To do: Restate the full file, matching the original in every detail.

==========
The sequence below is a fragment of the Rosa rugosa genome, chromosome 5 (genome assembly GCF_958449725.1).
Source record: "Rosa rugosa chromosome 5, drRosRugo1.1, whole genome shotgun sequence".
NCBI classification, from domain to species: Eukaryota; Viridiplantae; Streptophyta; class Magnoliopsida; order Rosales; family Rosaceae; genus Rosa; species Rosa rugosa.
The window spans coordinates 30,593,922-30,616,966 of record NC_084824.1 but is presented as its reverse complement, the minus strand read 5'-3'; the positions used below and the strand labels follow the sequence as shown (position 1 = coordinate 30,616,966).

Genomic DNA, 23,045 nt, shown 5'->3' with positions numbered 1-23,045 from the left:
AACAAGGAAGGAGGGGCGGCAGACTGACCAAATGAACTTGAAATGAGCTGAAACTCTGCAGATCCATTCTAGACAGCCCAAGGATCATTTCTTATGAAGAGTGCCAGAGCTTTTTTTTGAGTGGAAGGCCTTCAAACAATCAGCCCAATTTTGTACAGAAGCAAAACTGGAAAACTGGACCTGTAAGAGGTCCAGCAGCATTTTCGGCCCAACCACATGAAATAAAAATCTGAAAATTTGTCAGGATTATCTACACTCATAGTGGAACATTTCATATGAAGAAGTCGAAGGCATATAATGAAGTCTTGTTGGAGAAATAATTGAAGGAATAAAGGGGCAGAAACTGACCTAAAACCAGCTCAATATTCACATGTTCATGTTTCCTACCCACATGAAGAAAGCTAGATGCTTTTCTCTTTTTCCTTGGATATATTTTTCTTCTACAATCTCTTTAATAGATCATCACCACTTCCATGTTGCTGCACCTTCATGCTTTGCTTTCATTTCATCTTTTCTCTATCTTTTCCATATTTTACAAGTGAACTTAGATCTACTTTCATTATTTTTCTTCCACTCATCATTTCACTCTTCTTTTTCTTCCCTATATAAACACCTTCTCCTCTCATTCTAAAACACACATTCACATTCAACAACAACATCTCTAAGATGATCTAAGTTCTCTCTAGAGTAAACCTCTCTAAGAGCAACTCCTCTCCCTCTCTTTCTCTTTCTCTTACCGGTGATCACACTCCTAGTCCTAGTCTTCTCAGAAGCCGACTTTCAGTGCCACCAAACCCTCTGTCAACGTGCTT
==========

The sequence below is a fragment of the Rosa rugosa genome, chromosome 5 (genome assembly GCF_958449725.1).
Source record: "Rosa rugosa chromosome 5, drRosRugo1.1, whole genome shotgun sequence".
NCBI classification, from domain to species: Eukaryota; Viridiplantae; Streptophyta; class Magnoliopsida; order Rosales; family Rosaceae; genus Rosa; species Rosa rugosa.
The window spans coordinates 30,593,922-30,616,966 of record NC_084824.1 but is presented as its reverse complement, the minus strand read 5'-3'; the positions used below and the strand labels follow the sequence as shown (position 1 = coordinate 30,616,966).

Genomic DNA, 23,045 nt, shown 5'->3' with positions numbered 1-23,045 from the left:
AACAAGGAAGGAGGGGCGGCAGACTGACCAAATGAACTTGAAATGAGCTGAAACTCTGCAGATCCATTCTAGACAGCCCAAGGATCATTTCTTATGAAGAGTGCCAGAGCTTTTTTTTGAGTGGAAGGCCTTCAAACAATCAGCCCAATTTTGTACAGAAGCAAAACTGGAAAACTGGACCTGTAAGAGGTCCAGCAGCATTTTCGGCCCAACCACATGAAATAAAAATCTGAAAATTTGTCAGGATTATCTACACTCATAGTGGAACATTTCATATGAAGAAGTCGAAGGCATATAATGAAGTCTTGTTGGAGAAATAATTGAAGGAATAAAGGGGCAGAAACTGACCTAAAACCAGCTCAATATTCACATGTTCATGTTTCCTACCCACATGAAGAAAGCTAGATGCTTTTCTCTTTTTCCTTGGATATATTTTTCTTCTACAATCTCTTTAATAGATCATCACCACTTCCATGTTGCTGCACCTTCATGCTTTGCTTTCATTTCATCTTTTCTCTATCTTTTCCATATTTTACAAGTGAACTTAGATCTACTTTCATTATTTTTCTTCCACTCATCATTTCACTCTTCTTTTTCTTCCCTATATAAACACCTTCTCCTCTCATTCTAAAACACACATTCACATTCAACAACAACATCTCTAAGATGATCTAAGTTCTCTCTAGAGTAAACCTCTCTAAGAGCAACTCCTCTCCCTCTCTTTCTCTTTCTCTTACCGGTGATCACACTCCTAGTCCTAGTCTTCTCAGAAGCCGACTTTCAGTGCCACCAAACCCTCTGTCAACGTGCTT